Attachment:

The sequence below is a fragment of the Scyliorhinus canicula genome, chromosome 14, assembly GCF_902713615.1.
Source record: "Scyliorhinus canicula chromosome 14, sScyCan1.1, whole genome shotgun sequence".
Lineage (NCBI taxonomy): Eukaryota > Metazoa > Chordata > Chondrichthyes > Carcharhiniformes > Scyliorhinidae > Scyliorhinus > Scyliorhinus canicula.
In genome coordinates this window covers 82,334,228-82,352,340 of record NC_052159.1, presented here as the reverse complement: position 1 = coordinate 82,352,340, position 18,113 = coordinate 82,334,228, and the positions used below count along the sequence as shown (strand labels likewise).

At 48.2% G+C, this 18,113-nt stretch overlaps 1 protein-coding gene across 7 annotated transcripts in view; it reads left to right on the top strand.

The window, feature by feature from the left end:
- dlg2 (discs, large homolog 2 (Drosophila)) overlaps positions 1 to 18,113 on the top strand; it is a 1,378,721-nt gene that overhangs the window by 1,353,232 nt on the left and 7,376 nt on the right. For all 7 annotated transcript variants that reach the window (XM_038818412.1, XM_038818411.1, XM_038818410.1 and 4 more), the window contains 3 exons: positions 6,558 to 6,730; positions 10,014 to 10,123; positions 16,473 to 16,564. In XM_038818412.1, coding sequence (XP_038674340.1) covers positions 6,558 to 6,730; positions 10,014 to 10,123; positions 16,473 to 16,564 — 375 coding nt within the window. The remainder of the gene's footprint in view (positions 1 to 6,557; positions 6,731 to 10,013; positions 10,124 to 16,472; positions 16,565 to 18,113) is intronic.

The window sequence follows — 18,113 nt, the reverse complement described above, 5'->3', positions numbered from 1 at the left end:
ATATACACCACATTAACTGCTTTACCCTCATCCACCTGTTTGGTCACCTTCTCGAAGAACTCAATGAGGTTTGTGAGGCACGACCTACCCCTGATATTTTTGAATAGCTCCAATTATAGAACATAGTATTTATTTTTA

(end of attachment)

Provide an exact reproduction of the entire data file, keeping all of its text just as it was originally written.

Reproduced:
The sequence below is a fragment of the Scyliorhinus canicula genome, chromosome 14, assembly GCF_902713615.1.
Source record: "Scyliorhinus canicula chromosome 14, sScyCan1.1, whole genome shotgun sequence".
Lineage (NCBI taxonomy): Eukaryota > Metazoa > Chordata > Chondrichthyes > Carcharhiniformes > Scyliorhinidae > Scyliorhinus > Scyliorhinus canicula.
In genome coordinates this window covers 82,334,228-82,352,340 of record NC_052159.1, presented here as the reverse complement: position 1 = coordinate 82,352,340, position 18,113 = coordinate 82,334,228, and the positions used below count along the sequence as shown (strand labels likewise).

At 48.2% G+C, this 18,113-nt stretch overlaps 1 protein-coding gene across 7 annotated transcripts in view; it reads left to right on the top strand.

The window, feature by feature from the left end:
- dlg2 (discs, large homolog 2 (Drosophila)) overlaps positions 1 to 18,113 on the top strand; it is a 1,378,721-nt gene that overhangs the window by 1,353,232 nt on the left and 7,376 nt on the right. For all 7 annotated transcript variants that reach the window (XM_038818412.1, XM_038818411.1, XM_038818410.1 and 4 more), the window contains 3 exons: positions 6,558 to 6,730; positions 10,014 to 10,123; positions 16,473 to 16,564. In XM_038818412.1, coding sequence (XP_038674340.1) covers positions 6,558 to 6,730; positions 10,014 to 10,123; positions 16,473 to 16,564 — 375 coding nt within the window. The remainder of the gene's footprint in view (positions 1 to 6,557; positions 6,731 to 10,013; positions 10,124 to 16,472; positions 16,565 to 18,113) is intronic.

The window sequence follows — 18,113 nt, the reverse complement described above, 5'->3', positions numbered from 1 at the left end:
ATATACACCACATTAACTGCTTTACCCTCATCCACCTGTTTGGTCACCTTCTCGAAGAACTCAATGAGGTTTGTGAGGCACGACCTACCCCTGATATTTTTGAATAGCTCCAATTATAGAACATAGTATTTATTTTTA